the Kool Aid has Become Psychotropic

I will leave to Democrats how best to resolve their heretofore hallucinatory interpretations of the Massachusetts special election to finish out Ted Kennedy’s Senate seat (e.g., “the same anger that swept [Obama] into office swept Brown into office” – really? anger at Bush the Younger invoked Massachusetts voters to put a Republican in the US Senate?!). Despite Scott Brown’s oft repeated promise to stop the repugnant conduct of Congressional Democrats by being the 41st vote against ObamaCare, administration spokesman Robert Gibbs assured all who would listen that Massachusetts had nothing to do with voters’ dissatisfaction with ObamaCare. Messrs Axelrod and Imanuel have spent the time since trying to convince us that Massachusetts voters in no way rejected administration style or substance. No wonder these guys have trouble connecting the national security dots.

I do, however, have some suggestions for professional Republicans going forward.

In the eyes of independents and centrist partisans (of both parties) – the voters that decide elections – the Republican brand is still damaged goods. Having said that, the Democrat brand has become a self-licking ice cream cone of despicable behavior, almost guaranteeing Republican gains in the mid-terms. This would allow Republicans to sit on the status quo, not risking rocking the boat during an election year. I would recommend against that tactic.

Michael Steele should forget refereeing the “big tent/purist” intramural food fight and articulate some specific principled stands on issues that span political boundaries. An argument can be made for the wisdom of saying “no” to the programs being offered by the administration, but in absentia of alternative proposals, the label of “Party of No” is hard to refute. He should work with John Boehner and Mitch McConnell to arrive at the framework of a Republican agenda. Virtually every poll taken shows three items that finish ahead of healthcare for the majority of likely voters – jobs, the economy, and our deteriorating counterterror efforts – and that would be a great place to start.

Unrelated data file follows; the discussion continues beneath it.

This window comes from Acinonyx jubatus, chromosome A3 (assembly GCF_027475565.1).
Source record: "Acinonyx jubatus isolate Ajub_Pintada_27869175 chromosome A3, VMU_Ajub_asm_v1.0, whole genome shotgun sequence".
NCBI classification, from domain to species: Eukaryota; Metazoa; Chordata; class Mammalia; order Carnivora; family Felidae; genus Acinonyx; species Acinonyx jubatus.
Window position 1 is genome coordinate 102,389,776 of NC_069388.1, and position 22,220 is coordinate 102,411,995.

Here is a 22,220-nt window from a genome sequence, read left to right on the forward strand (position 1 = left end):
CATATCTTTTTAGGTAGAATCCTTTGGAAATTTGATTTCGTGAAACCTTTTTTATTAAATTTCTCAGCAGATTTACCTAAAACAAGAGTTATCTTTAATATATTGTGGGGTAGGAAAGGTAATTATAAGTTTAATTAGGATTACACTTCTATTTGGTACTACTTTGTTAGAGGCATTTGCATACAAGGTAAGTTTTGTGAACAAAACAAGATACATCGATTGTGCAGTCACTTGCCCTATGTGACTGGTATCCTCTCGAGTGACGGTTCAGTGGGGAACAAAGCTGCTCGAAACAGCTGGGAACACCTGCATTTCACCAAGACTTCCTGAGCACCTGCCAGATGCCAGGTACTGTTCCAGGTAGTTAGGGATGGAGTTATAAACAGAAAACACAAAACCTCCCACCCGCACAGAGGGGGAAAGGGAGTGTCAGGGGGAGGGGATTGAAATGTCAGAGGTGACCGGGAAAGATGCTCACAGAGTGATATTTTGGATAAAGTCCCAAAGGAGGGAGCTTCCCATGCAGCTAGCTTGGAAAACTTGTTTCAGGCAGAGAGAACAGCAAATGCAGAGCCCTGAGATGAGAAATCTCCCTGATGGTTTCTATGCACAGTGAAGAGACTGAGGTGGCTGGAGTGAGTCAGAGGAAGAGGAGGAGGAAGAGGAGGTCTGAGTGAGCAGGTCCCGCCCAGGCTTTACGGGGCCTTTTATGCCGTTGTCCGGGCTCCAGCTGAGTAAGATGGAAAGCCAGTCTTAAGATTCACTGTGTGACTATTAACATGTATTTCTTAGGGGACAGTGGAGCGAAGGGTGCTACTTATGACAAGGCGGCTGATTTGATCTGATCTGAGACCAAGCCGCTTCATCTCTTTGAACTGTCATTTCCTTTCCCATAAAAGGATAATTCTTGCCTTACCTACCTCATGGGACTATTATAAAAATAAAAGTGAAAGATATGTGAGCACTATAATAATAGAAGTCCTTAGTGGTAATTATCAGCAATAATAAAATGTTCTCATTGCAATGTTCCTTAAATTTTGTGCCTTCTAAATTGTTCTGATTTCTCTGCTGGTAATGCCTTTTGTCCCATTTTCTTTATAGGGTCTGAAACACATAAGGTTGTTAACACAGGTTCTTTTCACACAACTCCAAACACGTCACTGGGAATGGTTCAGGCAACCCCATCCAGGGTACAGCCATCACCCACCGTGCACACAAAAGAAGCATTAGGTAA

Jobs: At any given point, the unemployment rate represents the metabolistic equilibrium between economic activity and the labor pool, and at any given point, economic activity represents the metabolistic equilibrium between the business environment and the disposable income of consumers. Unemployment, as an economic indicator, can be lowered only by permanently modifying one of those four parameters – increase economic activity, shrink the size of the labor pool, improve the business environment, or increase consumer disposable income. Shrinking the labor pool is, of course, unacceptable, but the other three can all be helped by cutting taxes – not a rebate or a one-year credit, but cutting the rate. This would be an excellent use of the unused “stimulus” money.

Economy: The Democrats seem to think they can wring $50 billion a year of waste, fraud and abuse out of Medicare, tell the president to instruct HHS to begin that process – without taking a dime out of legitimate services or doctors’ and hospitals’ reimbursements. The RNC should convene a standing Entitlements Commission to study ways to streamline the process – it’s a shameful fact that only 30 cents of each entitlement dollar reaches the recipient, 70% being absorbed by the bureaucracy. Monies recovered by these two projects should go to debt retirement. Republicans should take a public stand against earmarks – to include stopping the practice themselves.